I know this isn't what you asked, but for high quality large prints you might check with John Dean in Atlanta: https://www.deanimaging.com
    “You often feel tired, not because you've done too much, but because you've done too little of what sparks a light in you.”
    ― Alexander Den Heijer, Nothing you don't already know

  6. #6
    Corran's Avatar
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    Re: Looking for Lab for Lambda Print, 60"

    Thanks Chester. I meant 60" on the long side. Lightjet or Lambda is fine, I'm not a big fan of inkjet. Interesting you say you think it'll last longer though.

    Thank you Peter. I will remember Dean if I have a project that inkjet will work with.

    Long story short, I'm fulfilling a request from a client to make a custom print, and obviously I am not able to do 60" wide prints at this time in the darkroom. I've found a service that seems to fit my needs online, and yes the price is $$$$ for large prints on Lightjet/Lambda materials, which is why I'm charging appropriately. I'm comfortable with the current lab I work with for prints that aren't huge, but hadn't shopped around for these sizes in a while.

    We are certainly lacking in these services locally, from what I've seen, even after reaching out to some folks that would know here in the Atlanta area.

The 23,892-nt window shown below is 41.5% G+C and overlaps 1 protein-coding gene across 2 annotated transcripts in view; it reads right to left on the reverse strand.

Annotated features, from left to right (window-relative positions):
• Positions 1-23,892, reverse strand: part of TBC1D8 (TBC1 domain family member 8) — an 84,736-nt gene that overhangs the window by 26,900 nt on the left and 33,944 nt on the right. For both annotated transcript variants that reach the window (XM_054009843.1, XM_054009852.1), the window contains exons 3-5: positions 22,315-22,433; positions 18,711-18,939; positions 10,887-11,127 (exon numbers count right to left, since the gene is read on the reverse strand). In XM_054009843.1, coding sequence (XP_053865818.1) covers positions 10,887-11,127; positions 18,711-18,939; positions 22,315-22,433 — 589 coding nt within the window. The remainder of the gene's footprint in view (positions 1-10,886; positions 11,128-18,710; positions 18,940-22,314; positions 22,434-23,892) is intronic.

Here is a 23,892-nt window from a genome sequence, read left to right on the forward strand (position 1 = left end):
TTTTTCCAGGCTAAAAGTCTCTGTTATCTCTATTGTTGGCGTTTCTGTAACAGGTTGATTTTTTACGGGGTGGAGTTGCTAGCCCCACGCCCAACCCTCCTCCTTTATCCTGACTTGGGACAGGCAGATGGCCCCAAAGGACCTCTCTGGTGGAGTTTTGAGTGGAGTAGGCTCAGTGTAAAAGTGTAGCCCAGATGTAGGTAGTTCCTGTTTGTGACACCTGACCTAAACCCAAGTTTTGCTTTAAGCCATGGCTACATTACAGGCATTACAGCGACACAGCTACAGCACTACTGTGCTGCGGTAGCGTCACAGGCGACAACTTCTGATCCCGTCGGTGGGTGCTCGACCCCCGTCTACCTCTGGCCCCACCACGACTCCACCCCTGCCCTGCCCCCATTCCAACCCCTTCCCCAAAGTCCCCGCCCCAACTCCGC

Bryan | Blog | YouTube | Instagram
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  7. #7

    Re: Looking for Lab for Lambda Print, 60"

    Quote Originally Posted by Corran View Post
    Thanks Chester. I meant 60" on the long side. Lightjet or Lambda is fine, I'm not a big fan of inkjet. Interesting you say you think it'll last longer though..
    you mentioned color in your initial post so I thought maybe you were doing color, where inkjet would likely last longer than type C.

    But a properly processed (and don't take that for granted from any of these labs) black-and-white lambda or lj would be the same as your darkoom prints and prob would outlast an inkjet, (though I'm sure someone's breathlessly waiting to debate this)

  8. #8
    Corran's Avatar
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    Re: Looking for Lab for Lambda Print, 60"

    You're right, but when I said color I mean black and white, but with neutral grayscale, not a cool or warm tone (unless toned digitally and intentional!). I generally send RGB files for black and white prints, as it seems some labs don't work well with single-channel grayscale images. I tend to slightly duotone images for print depending on my intention.

    I see that Ilford b&w papers are available from the lab I found online so I am going to talk to them about that instead of "color" prints.

    Mostly I wanted to know if the forum had a good resource they've used and can vouch for, for such prints, to help in my research. I am sure these suggestions will help others as well in the future.